He said: “You know our attitude towards insurance in Nigeria, we are not proactive enough in warding off disasters because we don’t have the insurance culture.”

Operators’ reaction
Worried by this trend of events, operators in the Nigerian insurance sector have called on residents of flood-prone areas to embrace insurance in order to guard against a reoccurrence of the massive loss of  property as experienced in 2011.

Most victims of last year’s flood disasters which was massive in Ibadan and Lagos are yet to recover from the loss as majority of them had no insurance to cushion the effect.

It will be recalled that the Lagos State government last month said residents of the state should prepare for at least 236 days of heavy rainfall in 2012, being the total period of rain predicted by experts. The state government added that the intensity of the rainfall would be like that of 2011, recording 1,279mm of waters with marginal error of 50mm.

Lagos State Commissioner for Environment, Tunji Bello, said the prediction was arrived at using the Seasonal Rainfall Predictions instrument, which was coordinated by NIMET.

Bello said: “The natural phenomena that controlled 2011 rainfall are still in force and as such, it has been predicted that rainfall will commence from Thursday, March 22, with a margin of error of four days. It has also been predicted that the end of the season for 2012 is November 12 with a margin of error of two days; with between November 10 and 14 as probable days. The total length of rainy season for the year is approximately put at 236 days out of the 365 days in 2012 with a margin of error of two days. Like last year, Lagos will experience heavy rainfall with serious intensity.”

According to Bello, the government had designed programmes to manage the expected rain water and minimise flooding. He said the massive clearing of drainages, dredging of primary and secondary channels, lining of many earth channels and the introduction of resident drainage maintenance officers in local councils in the state, were part of efforts by the government to cope with the rains. His words: “But little can be achieved without the collaboration of Lagosians.

No nation can promise a flood-free state, only reduce it to barest minimum. We appeal that Lagosians should desist from indiscriminate dumping of refuse, drains around homes must be evacuated and building of structures on drainage alignments must stop.”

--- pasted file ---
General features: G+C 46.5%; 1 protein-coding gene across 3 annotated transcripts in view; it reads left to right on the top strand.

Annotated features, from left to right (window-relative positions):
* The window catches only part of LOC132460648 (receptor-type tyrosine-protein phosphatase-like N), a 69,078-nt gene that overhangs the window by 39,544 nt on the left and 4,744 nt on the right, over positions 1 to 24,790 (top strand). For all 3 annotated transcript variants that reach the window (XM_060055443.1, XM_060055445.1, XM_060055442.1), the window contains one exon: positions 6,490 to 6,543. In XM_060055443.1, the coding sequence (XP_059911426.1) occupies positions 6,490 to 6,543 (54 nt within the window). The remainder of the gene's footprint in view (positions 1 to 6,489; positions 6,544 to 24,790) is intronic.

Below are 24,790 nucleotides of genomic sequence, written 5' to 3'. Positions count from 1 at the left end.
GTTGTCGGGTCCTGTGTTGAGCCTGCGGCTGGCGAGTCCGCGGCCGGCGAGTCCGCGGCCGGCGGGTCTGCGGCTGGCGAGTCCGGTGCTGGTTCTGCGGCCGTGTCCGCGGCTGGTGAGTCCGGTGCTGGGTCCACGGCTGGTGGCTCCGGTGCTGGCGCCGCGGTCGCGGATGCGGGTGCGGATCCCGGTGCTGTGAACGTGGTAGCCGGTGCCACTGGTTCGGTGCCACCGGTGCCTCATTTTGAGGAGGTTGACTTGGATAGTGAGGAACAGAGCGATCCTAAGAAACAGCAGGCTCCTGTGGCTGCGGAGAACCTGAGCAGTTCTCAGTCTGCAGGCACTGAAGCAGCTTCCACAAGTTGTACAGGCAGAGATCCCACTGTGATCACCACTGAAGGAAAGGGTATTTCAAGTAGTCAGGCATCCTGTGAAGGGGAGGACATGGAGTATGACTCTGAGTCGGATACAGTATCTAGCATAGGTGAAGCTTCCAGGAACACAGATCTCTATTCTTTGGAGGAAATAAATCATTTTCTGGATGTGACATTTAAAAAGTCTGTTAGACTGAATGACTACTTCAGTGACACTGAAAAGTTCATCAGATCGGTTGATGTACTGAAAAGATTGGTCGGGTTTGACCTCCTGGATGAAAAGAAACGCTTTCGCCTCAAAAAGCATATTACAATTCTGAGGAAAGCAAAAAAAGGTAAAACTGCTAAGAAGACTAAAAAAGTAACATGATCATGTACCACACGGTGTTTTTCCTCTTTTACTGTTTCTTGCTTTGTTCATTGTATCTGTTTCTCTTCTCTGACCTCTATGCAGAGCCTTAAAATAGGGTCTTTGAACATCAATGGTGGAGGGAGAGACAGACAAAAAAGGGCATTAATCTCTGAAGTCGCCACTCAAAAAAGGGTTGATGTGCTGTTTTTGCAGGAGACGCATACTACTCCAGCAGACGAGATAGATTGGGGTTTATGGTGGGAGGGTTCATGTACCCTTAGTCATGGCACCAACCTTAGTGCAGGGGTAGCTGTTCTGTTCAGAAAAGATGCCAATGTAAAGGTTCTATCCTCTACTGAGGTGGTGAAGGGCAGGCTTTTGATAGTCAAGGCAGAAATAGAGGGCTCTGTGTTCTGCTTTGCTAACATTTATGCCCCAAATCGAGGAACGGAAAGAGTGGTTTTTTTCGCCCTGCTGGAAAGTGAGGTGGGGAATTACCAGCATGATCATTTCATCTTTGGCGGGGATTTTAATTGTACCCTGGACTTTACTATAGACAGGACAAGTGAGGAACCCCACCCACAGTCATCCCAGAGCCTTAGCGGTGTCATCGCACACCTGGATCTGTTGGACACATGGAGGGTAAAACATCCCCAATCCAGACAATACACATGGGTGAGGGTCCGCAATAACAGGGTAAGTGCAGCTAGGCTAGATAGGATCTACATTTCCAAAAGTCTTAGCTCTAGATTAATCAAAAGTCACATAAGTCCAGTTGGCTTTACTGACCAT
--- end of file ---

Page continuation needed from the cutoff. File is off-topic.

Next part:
Since it appears that the government is only applying one antidote to a cause that requires an array of medications, the Chartered Insurance Institute of Nigeria, has said that there should be the inclusion of insurance as one of the needs for fighting flood hazards in the country.

President of the CIIN, Mr. Wole Adetimehin, while commending the Lagos State Government for the preparations being made to fight the menace of flood in the state, said that these environmental hazards are of great concern to insurers as they constitute threats to the insured and potential insureds.

Investigations by Vanguard to find out why people are refusing to take up insurance as a risk bearing mechanism against flood revealed that most people are still skeptical about insurance paying claims when the need arises. Although poverty is another major contributor to why many people are shying away from insurance, the few that can afford insurance are not convinced that operators now pay claims.

Defying this argument, Chairman of Nigerian Insurers Association, NIA, Mr. Olusola Ladipo-Ajayi, said that such perception does not hold water anymore because insurers now pay claims.

Ladipo-Ajayi said that the service which the insurance industry renders to the economy and Nigerians in recent times is not just about making money for insurers but also preventing losses in the economy and the country at large.

Commissioner for Insurance and Chief Executive of the National Insurance Commission, NAICOM, Mr. Fola Daniel said that more Nigerians should buy insurance because deepening the insurance culture among Nigerians will lead to financial security for them.

However, Mr. Yemi Soladoye, an insurance expert said that with the enforcement of the Market Development and Restructuring Initiative, MDRI, by NAICOM, property owners who don’t have insurance covers for such property are already guilty of the law.